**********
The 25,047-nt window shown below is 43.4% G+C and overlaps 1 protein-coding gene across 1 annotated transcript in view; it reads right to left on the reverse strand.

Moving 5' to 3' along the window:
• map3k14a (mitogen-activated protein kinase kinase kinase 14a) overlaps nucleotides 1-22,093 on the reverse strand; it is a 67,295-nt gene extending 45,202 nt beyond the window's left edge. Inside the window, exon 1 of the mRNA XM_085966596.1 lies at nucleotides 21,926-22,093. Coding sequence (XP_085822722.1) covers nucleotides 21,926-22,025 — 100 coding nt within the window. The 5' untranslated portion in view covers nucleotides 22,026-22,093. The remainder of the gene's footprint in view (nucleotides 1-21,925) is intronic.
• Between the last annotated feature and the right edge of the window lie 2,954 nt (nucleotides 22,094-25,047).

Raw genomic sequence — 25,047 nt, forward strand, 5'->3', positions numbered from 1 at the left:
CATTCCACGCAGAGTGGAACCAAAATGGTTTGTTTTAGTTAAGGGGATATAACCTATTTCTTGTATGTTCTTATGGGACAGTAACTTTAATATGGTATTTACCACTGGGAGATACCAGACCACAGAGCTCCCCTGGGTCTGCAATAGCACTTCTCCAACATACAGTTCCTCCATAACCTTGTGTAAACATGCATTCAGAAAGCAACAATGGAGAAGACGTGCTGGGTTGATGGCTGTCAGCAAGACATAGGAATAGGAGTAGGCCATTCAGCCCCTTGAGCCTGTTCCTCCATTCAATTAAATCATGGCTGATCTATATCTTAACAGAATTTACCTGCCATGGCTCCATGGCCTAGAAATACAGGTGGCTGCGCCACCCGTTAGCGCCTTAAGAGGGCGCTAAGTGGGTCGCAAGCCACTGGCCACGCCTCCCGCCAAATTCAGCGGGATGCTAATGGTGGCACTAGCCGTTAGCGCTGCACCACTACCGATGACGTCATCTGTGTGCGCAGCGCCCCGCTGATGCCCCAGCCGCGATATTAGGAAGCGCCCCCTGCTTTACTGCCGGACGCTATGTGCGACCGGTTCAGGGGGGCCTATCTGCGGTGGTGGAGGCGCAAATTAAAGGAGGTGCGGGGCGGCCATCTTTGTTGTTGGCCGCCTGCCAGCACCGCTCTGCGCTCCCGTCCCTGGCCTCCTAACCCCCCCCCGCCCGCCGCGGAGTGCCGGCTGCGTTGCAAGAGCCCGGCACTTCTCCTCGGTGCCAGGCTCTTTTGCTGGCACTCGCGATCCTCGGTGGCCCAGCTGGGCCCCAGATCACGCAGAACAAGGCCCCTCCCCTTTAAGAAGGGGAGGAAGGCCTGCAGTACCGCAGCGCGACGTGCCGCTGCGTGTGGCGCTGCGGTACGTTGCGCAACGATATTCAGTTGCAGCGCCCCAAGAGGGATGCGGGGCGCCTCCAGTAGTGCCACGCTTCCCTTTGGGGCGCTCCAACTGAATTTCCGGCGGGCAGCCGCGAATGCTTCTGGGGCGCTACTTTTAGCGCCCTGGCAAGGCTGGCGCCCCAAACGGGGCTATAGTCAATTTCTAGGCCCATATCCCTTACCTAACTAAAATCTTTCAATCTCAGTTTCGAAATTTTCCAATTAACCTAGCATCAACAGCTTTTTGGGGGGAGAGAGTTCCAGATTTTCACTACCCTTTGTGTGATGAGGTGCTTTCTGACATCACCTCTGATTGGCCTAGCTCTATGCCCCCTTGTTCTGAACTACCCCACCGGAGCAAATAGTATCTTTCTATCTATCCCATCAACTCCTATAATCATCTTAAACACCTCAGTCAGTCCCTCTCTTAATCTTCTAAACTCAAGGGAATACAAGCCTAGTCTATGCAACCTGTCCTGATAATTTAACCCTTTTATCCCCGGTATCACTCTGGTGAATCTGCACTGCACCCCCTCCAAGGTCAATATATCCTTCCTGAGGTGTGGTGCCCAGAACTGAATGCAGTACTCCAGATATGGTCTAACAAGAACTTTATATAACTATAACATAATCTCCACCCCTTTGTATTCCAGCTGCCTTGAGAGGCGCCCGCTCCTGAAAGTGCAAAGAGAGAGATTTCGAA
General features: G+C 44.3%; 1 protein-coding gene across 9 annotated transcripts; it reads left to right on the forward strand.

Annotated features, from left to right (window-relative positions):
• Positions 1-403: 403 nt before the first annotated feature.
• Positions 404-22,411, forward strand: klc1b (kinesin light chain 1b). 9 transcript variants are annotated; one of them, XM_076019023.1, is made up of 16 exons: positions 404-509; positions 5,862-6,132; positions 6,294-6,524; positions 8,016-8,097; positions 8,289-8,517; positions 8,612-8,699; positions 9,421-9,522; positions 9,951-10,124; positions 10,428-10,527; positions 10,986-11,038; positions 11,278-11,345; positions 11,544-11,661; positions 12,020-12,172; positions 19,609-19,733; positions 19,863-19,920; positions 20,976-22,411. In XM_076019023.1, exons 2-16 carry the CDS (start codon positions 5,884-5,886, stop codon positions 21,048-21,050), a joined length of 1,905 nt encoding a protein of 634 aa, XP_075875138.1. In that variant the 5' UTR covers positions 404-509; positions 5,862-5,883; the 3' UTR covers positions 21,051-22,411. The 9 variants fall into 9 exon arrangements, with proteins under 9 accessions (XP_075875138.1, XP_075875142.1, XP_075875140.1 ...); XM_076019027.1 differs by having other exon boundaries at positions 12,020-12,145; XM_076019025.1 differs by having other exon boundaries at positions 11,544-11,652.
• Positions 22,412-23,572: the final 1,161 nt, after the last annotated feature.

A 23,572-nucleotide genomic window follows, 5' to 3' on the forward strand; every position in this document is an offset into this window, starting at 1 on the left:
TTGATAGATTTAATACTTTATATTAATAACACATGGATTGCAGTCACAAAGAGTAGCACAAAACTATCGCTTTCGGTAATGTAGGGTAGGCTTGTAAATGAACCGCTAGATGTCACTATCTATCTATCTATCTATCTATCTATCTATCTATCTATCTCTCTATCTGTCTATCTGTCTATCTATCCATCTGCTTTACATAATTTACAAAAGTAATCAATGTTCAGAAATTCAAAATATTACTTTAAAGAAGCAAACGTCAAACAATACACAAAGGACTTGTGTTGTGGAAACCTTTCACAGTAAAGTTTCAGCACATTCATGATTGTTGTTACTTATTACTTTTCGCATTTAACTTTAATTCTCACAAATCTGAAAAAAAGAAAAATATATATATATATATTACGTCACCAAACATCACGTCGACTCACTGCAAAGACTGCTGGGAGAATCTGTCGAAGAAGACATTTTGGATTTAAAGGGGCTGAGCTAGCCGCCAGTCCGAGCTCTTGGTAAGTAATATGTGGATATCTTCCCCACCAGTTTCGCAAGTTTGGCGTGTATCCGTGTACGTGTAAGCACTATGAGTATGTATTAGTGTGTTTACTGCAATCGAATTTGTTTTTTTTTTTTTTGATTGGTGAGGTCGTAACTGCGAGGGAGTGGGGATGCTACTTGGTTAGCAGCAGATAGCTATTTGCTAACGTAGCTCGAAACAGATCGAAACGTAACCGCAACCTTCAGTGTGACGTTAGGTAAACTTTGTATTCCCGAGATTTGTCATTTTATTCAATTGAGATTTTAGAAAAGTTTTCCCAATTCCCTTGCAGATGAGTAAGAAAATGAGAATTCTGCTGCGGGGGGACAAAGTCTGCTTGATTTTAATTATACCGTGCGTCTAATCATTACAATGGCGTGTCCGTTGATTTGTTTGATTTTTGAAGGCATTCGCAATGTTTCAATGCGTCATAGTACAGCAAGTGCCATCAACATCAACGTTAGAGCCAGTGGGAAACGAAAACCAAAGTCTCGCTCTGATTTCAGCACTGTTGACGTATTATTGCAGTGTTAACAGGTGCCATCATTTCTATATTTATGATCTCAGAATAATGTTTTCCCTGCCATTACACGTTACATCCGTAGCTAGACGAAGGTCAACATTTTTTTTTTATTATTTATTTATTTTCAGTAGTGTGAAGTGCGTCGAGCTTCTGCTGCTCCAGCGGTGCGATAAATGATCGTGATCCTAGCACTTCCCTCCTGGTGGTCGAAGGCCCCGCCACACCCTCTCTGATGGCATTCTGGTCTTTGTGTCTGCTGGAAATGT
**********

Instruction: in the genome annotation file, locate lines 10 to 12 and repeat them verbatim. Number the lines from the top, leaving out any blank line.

• Positions 404-22,411, forward strand: klc1b (kinesin light chain 1b). 9 transcript variants are annotated; one of them, XM_076019023.1, is made up of 16 exons: positions 404-509; positions 5,862-6,132; positions 6,294-6,524; positions 8,016-8,097; positions 8,289-8,517; positions 8,612-8,699; positions 9,421-9,522; positions 9,951-10,124; positions 10,428-10,527; positions 10,986-11,038; positions 11,278-11,345; positions 11,544-11,661; positions 12,020-12,172; positions 19,609-19,733; positions 19,863-19,920; positions 20,976-22,411. In XM_076019023.1, exons 2-16 carry the CDS (start codon positions 5,884-5,886, stop codon positions 21,048-21,050), a joined length of 1,905 nt encoding a protein of 634 aa, XP_075875138.1. In that variant the 5' UTR covers positions 404-509; positions 5,862-5,883; the 3' UTR covers positions 21,051-22,411. The 9 variants fall into 9 exon arrangements, with proteins under 9 accessions (XP_075875138.1, XP_075875142.1, XP_075875140.1 ...); XM_076019027.1 differs by having other exon boundaries at positions 12,020-12,145; XM_076019025.1 differs by having other exon boundaries at positions 11,544-11,652.
• Positions 22,412-23,572: the final 1,161 nt, after the last annotated feature.

A 23,572-nucleotide genomic window follows, 5' to 3' on the forward strand; every position in this document is an offset into this window, starting at 1 on the left: